Being tolerant of others is important to me, whether it’s their beliefs, habits or point of view but I do admit that sometimes I really have to work at it, especially when it comes to being helplessly dependent on someone. I admit it: I have no tolerance for learned helplessness. I see a lot of it when it comes to poor eating habits or just the whole “I can’t” attitude. On My 600 lb Life, Dr. Nowzaradan fights this learned helplessness a lot and I share his frustration. I’ve seen many of his patients insist they can’t walk, they can’t exercise or they ‘have to eat’ what their families eat because they ‘have no choice!’
By the time many of his patients show up in his waiting room, they are so large they can barely walk or stand and many of them are in wheelchairs. Some are on gurneys because they have not stood up for years. They do not have a physical deformity or medical condition that will prevent their standing or walking, other than the super morbid obesity that brought them to Dr. Nowzaradan, and yes, super morbid obesity is the classification for anyone with Body Mass Index of 50 or more. For reference, I have a BMI of about 44 (I am morbidly obese).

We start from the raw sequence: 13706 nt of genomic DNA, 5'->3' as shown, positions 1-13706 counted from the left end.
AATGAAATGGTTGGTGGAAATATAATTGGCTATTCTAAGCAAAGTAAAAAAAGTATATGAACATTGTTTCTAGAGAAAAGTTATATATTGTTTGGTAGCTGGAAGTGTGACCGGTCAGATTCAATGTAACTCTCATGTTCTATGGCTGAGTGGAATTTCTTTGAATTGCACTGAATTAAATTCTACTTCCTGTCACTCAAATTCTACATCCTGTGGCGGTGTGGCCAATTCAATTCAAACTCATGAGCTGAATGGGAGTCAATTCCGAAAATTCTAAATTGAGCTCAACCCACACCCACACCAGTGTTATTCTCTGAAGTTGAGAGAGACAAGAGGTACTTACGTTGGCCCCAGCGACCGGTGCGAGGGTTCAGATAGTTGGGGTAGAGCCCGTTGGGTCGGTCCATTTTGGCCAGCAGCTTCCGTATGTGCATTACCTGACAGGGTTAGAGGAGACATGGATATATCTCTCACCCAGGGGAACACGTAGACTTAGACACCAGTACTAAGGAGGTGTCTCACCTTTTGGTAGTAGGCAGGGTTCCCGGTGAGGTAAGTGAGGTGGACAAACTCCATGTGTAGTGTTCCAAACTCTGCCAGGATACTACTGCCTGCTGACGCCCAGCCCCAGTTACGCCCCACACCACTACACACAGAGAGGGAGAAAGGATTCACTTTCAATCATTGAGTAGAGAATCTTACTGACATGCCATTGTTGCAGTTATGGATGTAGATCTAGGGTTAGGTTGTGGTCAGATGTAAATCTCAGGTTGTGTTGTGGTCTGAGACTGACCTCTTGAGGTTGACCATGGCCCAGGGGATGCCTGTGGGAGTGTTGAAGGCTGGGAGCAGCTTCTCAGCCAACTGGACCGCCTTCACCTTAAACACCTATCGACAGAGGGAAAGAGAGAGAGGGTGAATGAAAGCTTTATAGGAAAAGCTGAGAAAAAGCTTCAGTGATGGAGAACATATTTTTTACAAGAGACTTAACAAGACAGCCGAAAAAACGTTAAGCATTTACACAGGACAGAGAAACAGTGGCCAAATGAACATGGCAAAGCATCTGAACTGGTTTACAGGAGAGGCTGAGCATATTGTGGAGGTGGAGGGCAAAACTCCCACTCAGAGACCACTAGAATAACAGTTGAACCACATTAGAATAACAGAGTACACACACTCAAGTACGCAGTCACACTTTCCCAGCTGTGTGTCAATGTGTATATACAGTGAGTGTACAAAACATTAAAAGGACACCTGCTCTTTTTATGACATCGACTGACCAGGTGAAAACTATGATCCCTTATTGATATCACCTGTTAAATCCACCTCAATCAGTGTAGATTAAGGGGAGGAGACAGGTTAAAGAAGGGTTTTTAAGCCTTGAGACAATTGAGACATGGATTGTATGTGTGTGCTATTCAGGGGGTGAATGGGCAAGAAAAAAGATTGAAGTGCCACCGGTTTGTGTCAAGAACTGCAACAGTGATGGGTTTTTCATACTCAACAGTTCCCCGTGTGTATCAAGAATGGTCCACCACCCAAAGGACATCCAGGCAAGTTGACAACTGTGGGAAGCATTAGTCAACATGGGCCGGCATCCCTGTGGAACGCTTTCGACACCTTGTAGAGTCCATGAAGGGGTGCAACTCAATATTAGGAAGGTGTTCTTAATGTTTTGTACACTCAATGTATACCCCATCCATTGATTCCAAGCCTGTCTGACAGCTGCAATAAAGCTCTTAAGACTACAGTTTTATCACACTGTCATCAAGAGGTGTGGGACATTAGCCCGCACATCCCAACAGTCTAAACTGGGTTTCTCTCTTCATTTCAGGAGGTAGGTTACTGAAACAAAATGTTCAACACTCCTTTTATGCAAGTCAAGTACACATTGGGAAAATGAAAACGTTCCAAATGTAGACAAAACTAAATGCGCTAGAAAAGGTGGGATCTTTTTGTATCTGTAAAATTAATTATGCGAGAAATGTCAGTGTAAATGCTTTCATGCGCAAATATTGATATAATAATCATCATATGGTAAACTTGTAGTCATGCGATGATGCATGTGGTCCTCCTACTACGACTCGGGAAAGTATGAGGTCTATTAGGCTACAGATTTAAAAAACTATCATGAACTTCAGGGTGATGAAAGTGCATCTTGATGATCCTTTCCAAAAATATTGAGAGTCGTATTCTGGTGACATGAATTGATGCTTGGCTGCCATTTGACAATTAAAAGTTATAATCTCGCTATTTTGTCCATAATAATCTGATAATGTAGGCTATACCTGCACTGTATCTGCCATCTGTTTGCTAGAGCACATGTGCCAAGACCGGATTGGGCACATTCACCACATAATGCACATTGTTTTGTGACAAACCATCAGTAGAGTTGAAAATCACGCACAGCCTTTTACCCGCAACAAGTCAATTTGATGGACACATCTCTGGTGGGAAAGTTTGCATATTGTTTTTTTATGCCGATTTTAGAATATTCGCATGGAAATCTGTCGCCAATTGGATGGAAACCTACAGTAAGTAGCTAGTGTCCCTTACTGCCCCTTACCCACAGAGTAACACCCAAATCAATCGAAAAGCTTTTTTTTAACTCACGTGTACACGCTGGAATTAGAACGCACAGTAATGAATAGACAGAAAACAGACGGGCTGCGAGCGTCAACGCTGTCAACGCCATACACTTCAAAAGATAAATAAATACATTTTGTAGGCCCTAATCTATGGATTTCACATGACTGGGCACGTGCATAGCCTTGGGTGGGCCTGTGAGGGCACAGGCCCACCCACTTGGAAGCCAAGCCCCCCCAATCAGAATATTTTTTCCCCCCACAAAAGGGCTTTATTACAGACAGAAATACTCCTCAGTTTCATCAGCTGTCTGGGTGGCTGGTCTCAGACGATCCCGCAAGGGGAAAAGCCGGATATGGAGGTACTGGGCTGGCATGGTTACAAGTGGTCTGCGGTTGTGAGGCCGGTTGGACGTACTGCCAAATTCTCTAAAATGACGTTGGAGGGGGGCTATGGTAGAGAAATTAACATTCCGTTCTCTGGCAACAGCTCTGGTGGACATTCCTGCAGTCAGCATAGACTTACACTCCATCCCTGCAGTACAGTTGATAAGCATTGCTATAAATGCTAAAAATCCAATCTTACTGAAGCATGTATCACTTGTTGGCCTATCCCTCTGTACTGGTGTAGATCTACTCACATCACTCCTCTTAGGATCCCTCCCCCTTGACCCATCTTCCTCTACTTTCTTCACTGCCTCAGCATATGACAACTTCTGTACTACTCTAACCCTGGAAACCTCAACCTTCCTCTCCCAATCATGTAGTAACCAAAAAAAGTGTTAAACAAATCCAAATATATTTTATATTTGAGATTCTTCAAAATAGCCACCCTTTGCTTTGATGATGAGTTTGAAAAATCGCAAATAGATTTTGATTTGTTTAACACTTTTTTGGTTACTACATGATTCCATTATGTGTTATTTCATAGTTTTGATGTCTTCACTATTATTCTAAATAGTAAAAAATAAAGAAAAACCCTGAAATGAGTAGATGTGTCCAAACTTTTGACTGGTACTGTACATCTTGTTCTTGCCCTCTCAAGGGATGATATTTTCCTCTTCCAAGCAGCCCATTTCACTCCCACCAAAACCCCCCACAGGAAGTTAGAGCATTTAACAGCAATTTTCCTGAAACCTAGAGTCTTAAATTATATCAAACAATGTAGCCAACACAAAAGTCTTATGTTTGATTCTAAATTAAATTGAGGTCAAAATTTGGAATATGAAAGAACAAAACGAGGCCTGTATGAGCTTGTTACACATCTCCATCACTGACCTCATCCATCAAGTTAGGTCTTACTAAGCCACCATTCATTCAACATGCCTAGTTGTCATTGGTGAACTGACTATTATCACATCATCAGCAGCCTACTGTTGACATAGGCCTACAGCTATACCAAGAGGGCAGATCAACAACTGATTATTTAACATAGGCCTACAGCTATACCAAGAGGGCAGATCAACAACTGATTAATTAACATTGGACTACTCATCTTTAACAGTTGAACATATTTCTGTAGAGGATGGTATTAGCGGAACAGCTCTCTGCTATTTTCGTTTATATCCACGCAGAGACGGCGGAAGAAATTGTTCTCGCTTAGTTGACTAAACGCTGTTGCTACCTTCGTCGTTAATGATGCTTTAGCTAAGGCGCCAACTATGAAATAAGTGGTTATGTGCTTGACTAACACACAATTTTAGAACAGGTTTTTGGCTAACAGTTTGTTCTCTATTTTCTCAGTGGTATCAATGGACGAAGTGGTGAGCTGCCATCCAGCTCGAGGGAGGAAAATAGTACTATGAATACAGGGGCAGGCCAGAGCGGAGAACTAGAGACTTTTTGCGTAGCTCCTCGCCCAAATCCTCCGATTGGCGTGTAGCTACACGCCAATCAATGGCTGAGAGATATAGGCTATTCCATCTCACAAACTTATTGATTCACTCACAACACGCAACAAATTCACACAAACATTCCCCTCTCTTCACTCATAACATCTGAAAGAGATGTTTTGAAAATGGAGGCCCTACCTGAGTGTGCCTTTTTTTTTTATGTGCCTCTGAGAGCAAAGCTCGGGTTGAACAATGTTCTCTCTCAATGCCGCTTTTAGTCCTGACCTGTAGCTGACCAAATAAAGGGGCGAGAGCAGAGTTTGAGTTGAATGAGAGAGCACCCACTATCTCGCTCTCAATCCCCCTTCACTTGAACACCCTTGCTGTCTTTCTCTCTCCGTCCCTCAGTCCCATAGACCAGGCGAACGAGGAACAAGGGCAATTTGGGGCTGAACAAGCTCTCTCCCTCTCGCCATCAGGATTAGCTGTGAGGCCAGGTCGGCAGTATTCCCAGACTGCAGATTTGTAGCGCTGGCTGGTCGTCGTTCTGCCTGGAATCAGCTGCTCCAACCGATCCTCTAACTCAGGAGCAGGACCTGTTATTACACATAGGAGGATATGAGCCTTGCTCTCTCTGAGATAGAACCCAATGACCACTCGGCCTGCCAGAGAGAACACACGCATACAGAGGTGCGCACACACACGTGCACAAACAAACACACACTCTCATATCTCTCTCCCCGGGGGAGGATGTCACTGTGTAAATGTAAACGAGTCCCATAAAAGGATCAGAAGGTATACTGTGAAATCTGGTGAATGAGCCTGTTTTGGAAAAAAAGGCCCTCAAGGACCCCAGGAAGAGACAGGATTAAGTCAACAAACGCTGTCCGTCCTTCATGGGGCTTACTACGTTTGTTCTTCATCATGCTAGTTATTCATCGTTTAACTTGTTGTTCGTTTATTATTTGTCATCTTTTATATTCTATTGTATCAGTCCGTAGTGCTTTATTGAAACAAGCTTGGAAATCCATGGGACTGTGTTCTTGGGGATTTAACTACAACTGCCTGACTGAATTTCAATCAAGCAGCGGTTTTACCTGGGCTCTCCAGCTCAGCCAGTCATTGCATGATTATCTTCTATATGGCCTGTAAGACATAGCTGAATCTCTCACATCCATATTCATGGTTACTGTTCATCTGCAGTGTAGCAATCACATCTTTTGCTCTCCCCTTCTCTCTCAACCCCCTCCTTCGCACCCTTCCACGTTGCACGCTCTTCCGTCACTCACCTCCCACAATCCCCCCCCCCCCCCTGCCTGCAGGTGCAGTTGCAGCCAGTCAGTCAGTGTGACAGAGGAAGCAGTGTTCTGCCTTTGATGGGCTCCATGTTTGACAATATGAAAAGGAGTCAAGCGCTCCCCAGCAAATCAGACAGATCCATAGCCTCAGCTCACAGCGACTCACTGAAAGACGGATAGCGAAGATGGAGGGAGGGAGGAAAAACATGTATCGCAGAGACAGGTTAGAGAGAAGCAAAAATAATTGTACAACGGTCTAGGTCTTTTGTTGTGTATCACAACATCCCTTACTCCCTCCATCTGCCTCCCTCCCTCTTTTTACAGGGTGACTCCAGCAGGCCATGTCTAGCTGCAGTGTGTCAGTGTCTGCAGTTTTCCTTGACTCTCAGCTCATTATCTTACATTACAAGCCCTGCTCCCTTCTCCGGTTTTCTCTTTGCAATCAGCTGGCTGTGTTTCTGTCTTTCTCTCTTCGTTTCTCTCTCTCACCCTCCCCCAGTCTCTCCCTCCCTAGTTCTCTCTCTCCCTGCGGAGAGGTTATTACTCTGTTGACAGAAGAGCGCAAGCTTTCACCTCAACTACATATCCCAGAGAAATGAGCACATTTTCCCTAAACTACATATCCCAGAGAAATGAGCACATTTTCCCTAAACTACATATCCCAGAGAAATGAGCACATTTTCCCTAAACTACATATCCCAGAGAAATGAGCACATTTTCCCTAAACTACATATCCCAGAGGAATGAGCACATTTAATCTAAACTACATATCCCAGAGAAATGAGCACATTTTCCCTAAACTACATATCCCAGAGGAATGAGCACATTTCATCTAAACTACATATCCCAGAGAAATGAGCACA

They have choices, even if they think they do not: they’re choosing the family’s junk food. They can stand up, they can walk and they can exercise: they are choosing not to try. For whatever reason, they are opting to stay an invalid or to stay unhealthy and unhappy. Being ill, dependent, or needy fills a need in them that they might not be aware of. They have chosen to stay in the bed or the wheelchair and not work at getting better. They are choosing to remain helpless! I recall one patient who practically cried and whimpered every time the doctor asked to her stand up, until he got really pushy about it and then she defended herself pretty handily. It suited her to be strong then, but when it comes to working to make herself better, it was easier to cry and have someone bring her the milkshake and the ice cream.